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Commentary | Jan. 10, 2012

Making the right choices this election year

By 2nd Lt. John Cooper 633rd Air Base Wing Public Affairs

The celebration of the start of 2012 brought with it many things that will make this year different than 2011--all those New Year's resolutions, renewed speculation about the accuracy of the Mayan calendar, and, of course, presidential election season.

If you have been following the Republican presidential primaries over the past few weeks, you may have been watching when Army Cpl. Jesse Thorsen, a combat engineer with the 416th Theater Engineer Company, appeared both on CNN and on stage at a Ron Paul post-caucus rally in Ankeny, Iowa, Jan. 3. Thorsen, a reservist, violated very specific Department of Defense rules by appearing on camera and on stage in support of Ron Paul, and his actions, especially during a presidential election year, present an opportunity to remind Airmen and Soldiers of that guidance.

DoD Directive 1344.10, Political Activities by Members of the Armed Forces, outlines the political activities in which all service members can participate, as well as those from which they are prohibited. This directive applies not only to all active duty members, but also to members of the reserve component, and members of the National Guard on active duty.

Servicemembers retain many important political rights. We are allowed to vote, encourage others to vote, donate to political campaigns, display political bumper stickers, post yard signs (only for members living off-base), and serve as election officials, to name a few.

The list of prohibited behavior is longer and more specific. Service members cannot participate as delegates at nominating conventions, participate in radio or TV discussions or debates in support of a particular candidate or cause, or solicit campaign contributions in federal offices, including military installations, for candidates.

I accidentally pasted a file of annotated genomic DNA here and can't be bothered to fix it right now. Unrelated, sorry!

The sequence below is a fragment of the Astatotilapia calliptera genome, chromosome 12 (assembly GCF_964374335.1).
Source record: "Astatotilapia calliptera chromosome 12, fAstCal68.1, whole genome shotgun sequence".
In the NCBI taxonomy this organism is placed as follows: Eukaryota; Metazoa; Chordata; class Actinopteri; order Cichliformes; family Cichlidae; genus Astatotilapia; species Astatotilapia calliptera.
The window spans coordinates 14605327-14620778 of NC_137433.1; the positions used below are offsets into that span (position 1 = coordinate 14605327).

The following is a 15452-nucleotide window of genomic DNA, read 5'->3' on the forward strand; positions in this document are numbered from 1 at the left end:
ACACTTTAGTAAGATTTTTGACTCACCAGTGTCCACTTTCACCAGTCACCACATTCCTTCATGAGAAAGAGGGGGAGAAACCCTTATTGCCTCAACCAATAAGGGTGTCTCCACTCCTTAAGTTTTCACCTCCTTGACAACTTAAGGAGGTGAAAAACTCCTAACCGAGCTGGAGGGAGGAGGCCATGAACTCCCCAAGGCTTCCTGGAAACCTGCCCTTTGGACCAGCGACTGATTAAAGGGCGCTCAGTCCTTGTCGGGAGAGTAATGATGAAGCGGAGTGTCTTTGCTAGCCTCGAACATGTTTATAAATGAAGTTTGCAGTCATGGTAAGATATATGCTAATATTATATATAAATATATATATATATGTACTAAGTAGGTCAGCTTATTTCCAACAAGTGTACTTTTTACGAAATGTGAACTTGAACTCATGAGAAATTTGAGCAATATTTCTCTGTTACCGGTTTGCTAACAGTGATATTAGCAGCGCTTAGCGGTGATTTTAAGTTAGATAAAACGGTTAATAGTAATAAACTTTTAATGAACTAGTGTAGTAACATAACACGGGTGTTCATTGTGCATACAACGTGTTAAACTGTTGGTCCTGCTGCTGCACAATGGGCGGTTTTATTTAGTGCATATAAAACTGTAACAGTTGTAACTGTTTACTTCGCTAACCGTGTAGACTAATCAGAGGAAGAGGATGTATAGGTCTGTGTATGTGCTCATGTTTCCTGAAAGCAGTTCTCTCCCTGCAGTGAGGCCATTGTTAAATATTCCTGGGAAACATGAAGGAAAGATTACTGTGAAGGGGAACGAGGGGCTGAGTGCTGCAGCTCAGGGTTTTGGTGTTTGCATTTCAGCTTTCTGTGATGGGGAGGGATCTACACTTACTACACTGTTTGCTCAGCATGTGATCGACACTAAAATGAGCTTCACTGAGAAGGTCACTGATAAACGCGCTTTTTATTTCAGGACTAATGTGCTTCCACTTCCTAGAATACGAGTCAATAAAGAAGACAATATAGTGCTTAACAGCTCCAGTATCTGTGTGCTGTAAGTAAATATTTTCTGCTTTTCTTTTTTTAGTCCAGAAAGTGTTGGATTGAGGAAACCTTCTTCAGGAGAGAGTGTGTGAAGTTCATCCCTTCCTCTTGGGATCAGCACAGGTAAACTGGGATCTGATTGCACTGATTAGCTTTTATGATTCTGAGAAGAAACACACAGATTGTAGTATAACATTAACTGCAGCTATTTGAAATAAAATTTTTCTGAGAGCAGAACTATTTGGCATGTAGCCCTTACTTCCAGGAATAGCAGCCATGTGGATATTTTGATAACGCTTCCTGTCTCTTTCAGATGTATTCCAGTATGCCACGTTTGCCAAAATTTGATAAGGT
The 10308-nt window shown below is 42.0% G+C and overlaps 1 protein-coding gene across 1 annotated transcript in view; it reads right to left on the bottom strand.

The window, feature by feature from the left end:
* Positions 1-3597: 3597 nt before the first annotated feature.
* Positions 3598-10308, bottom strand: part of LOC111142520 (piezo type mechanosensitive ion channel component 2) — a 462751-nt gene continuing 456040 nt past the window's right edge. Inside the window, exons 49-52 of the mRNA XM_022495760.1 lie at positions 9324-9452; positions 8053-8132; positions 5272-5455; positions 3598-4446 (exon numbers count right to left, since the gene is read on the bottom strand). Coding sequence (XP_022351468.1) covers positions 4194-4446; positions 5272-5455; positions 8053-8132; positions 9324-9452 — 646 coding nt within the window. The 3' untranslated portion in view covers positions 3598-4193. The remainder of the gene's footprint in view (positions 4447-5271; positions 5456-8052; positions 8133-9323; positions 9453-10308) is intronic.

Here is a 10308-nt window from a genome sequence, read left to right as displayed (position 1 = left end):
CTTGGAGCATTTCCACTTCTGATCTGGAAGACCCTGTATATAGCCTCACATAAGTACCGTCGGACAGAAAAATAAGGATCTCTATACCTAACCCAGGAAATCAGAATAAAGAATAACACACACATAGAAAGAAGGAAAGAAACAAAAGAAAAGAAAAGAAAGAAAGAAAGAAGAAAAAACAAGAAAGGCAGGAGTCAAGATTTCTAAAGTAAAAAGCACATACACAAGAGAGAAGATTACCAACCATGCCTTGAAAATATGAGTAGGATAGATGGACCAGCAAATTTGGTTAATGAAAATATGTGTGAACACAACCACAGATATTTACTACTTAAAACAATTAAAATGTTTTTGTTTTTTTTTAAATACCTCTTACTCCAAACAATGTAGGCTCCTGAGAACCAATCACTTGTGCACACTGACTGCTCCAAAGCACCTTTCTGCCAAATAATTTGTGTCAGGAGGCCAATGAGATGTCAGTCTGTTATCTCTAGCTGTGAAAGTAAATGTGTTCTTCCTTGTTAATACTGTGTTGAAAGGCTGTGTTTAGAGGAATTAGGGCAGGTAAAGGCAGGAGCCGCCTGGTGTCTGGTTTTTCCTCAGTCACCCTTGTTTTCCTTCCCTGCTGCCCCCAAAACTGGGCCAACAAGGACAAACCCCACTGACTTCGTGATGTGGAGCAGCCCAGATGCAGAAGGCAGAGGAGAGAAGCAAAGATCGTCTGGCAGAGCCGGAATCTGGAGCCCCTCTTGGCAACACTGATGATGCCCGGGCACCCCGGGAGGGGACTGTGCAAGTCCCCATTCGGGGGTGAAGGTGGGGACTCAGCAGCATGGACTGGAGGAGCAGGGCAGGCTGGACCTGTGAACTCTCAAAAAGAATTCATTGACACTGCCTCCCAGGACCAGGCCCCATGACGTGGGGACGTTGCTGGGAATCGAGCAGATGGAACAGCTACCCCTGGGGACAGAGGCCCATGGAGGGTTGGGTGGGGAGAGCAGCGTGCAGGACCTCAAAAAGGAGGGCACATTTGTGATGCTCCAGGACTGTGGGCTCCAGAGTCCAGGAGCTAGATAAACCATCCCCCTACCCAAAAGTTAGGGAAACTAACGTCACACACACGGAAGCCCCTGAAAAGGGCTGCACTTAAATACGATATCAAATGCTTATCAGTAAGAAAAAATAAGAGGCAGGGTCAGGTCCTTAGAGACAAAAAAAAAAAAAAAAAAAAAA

Another rule to keep in mind is that commissioned officers are not allowed to use "contemptuous words" in discussion of government leaders. Though the rule specifically mentions officers, it is one all service members should keep in mind next time they update a Facebook status or drop a catchy "hashtag" on Twitter. You are entitled to your opinion, but share it with respect, or don't share it at all.

Perhaps the most important rule to remember was the rule Thorsen broke--members of the Armed Forces cannot participate in "partisan political fundraising activities, rallies, conventions (including making speeches in the course thereof), management of campaigns, or debates, either on one's own behalf or on that of another, without respect to uniform or inference or appearance of official sponsorship, approval, or endorsement." The important distinction here is that attendance at rallies or other such events is allowed, while participation, which implies some sort of role in the event, is prohibited, whether the member is in uniform or not.

Though all service members certainly have unique political persuasions, the military as a whole is a non-partisan organization, and it is important that the public see the Armed Forces as politically neutral. This protects the public trust in the DOD mission, and demonstrates that, unlike in so many other countries, the military exists not to support a particular regime, but the Constitution and the American way of life.

Thorsen's appearances in support of Rep. Paul undermined that reputation. Not only was his behavior embarrassing--his statement included veiled criticism of both Pres. Obama and Pres. George W. Bush's foreign policy-- but his actions could be construed to be a military endorsement of a particular candidate. Such behavior is contrary to DOD policy, and to our core values.

If you have questions about a particular activity, consult DOD Directive 1344.10, ask your first sergeant, or contact your installation JAG office. It is far better to get clarification before participating in a given activity, event, or campaign, because the consequences of violating these rules can be severe.

We all share the responsibility of preserving the reputation of the Armed Forces, just as we have the responsibility of being socially active and informed. Leadership has provided guidance on how to balance these goals, and it is up to each one of us to ensure we follow it, regardless of our political leanings. Keep that in mind as election season gets in full swing.